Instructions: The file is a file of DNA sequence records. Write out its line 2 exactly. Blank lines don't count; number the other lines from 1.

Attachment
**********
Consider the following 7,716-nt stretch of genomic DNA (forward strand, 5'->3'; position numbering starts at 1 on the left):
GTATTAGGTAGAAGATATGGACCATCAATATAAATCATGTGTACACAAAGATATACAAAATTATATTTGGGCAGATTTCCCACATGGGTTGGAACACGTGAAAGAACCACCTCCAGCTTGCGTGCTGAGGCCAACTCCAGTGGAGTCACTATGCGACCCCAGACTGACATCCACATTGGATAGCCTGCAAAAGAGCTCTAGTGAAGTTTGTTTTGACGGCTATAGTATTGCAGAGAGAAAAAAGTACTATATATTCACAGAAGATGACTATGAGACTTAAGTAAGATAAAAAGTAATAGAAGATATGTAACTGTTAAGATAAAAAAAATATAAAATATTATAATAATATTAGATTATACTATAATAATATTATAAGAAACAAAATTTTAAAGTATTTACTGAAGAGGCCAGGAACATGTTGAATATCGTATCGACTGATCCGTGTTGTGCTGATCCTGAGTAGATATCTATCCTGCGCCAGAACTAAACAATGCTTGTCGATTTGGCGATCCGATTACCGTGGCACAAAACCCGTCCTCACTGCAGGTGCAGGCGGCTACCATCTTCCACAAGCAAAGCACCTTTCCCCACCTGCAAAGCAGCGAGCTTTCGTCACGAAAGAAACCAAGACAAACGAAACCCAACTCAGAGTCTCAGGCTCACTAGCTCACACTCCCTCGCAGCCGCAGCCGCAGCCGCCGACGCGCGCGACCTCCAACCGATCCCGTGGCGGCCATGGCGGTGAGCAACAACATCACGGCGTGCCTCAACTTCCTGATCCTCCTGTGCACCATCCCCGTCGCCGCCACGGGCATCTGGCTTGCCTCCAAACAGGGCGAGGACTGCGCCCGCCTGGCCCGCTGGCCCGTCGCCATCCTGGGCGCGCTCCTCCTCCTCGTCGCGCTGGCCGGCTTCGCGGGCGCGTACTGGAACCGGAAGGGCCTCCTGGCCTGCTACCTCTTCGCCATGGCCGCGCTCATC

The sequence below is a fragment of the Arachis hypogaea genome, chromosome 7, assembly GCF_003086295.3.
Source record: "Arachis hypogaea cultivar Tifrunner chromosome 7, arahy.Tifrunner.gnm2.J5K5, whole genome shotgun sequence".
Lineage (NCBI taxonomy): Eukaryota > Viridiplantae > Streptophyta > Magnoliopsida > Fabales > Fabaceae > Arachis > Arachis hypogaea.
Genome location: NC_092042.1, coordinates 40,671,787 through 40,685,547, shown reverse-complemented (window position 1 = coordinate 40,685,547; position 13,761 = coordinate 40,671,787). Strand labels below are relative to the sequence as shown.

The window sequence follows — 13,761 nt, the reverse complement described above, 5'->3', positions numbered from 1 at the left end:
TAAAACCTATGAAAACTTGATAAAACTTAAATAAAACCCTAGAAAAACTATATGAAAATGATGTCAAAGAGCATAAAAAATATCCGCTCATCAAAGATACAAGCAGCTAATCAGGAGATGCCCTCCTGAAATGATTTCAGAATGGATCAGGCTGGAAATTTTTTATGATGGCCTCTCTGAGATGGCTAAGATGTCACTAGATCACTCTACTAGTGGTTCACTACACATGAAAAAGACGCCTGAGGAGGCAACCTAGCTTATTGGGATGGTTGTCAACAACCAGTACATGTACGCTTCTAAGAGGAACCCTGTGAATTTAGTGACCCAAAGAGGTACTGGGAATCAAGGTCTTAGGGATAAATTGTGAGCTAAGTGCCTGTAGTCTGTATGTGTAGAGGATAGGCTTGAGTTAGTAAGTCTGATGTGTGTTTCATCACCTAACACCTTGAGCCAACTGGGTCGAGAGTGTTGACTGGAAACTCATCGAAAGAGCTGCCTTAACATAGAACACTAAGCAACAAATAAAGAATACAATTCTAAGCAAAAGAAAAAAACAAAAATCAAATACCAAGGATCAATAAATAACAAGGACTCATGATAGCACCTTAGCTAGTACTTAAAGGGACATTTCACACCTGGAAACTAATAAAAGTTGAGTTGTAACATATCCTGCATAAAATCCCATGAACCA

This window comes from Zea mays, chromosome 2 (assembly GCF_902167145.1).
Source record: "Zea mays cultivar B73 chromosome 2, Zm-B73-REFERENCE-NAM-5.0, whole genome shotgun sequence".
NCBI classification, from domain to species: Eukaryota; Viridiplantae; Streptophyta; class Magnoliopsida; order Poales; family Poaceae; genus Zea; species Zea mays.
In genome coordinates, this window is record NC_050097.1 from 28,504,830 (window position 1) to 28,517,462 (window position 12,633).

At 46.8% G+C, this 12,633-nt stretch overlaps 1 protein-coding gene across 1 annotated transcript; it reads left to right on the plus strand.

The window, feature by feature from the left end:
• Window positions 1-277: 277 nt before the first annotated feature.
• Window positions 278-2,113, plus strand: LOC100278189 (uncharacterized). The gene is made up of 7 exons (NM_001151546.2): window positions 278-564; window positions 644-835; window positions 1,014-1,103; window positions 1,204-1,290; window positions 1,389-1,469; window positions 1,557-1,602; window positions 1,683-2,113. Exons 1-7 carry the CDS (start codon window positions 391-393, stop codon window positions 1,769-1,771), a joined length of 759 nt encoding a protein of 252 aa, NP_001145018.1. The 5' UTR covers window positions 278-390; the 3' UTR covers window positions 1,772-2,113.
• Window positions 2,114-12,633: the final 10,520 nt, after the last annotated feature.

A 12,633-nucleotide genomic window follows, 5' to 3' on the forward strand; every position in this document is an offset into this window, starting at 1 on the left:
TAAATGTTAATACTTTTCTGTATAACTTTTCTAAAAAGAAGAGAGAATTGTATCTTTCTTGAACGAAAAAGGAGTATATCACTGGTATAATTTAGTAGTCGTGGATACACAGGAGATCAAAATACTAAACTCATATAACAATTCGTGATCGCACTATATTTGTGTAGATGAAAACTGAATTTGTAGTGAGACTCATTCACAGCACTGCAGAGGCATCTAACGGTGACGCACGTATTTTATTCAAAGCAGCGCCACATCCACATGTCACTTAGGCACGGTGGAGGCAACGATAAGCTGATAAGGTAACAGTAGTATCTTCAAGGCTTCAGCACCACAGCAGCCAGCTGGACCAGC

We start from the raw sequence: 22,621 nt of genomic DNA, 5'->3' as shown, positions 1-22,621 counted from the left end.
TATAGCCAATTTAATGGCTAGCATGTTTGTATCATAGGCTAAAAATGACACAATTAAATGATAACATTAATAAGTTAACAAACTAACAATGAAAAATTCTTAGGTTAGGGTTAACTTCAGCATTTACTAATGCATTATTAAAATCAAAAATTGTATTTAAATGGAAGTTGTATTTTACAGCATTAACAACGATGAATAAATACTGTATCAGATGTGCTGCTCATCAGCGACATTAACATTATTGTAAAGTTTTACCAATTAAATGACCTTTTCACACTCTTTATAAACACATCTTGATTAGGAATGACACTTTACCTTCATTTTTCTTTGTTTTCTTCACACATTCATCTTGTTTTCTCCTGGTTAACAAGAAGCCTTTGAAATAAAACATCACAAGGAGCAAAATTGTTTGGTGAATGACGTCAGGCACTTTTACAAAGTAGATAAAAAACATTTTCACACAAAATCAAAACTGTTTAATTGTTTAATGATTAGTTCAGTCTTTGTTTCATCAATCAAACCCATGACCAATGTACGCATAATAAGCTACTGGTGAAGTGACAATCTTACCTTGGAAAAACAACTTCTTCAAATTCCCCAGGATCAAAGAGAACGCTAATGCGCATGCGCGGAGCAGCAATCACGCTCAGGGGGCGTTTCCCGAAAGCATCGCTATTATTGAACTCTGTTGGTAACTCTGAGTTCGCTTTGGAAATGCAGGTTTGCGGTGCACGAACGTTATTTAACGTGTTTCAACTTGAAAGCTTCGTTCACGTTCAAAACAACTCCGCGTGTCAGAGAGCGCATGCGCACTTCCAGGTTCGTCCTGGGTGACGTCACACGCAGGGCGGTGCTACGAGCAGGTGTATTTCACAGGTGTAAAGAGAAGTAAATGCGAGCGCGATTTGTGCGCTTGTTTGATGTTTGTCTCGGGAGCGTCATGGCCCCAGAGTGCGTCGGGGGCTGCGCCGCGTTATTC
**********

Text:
GTATTAGGTAGAAGATATGGACCATCAATATAAATCATGTGTACACAAAGATATACAAAATTATATTTGGGCAGATTTCCCACATGGGTTGGAACACGTGAAAGAACCACCTCCAGCTTGCGTGCTGAGGCCAACTCCAGTGGAGTCACTATGCGACCCCAGACTGACATCCACATTGGATAGCCTGCAAAAGAGCTCTAGTGAAGTTTGTTTTGACGGCTATAGTATTGCAGAGAGAAAAAAGTACTATATATTCACAGAAGATGACTATGAGACTTAAGTAAGATAAAAAGTAATAGAAGATATGTAACTGTTAAGATAAAAAAAATATAAAATATTATAATAATATTAGATTATACTATAATAATATTATAAGAAACAAAATTTTAAAGTATTTACTGAAGAGGCCAGGAACATGTTGAATATCGTATCGACTGATCCGTGTTGTGCTGATCCTGAGTAGATATCTATCCTGCGCCAGAACTAAACAATGCTTGTCGATTTGGCGATCCGATTACCGTGGCACAAAACCCGTCCTCACTGCAGGTGCAGGCGGCTACCATCTTCCACAAGCAAAGCACCTTTCCCCACCTGCAAAGCAGCGAGCTTTCGTCACGAAAGAAACCAAGACAAACGAAACCCAACTCAGAGTCTCAGGCTCACTAGCTCACACTCCCTCGCAGCCGCAGCCGCAGCCGCCGACGCGCGCGACCTCCAACCGATCCCGTGGCGGCCATGGCGGTGAGCAACAACATCACGGCGTGCCTCAACTTCCTGATCCTCCTGTGCACCATCCCCGTCGCCGCCACGGGCATCTGGCTTGCCTCCAAACAGGGCGAGGACTGCGCCCGCCTGGCCCGCTGGCCCGTCGCCATCCTGGGCGCGCTCCTCCTCCTCGTCGCGCTGGCCGGCTTCGCGGGCGCGTACTGGAACCGGAAGGGCCTCCTGGCCTGCTACCTCTTCGCCATGGCCGCGCTCATC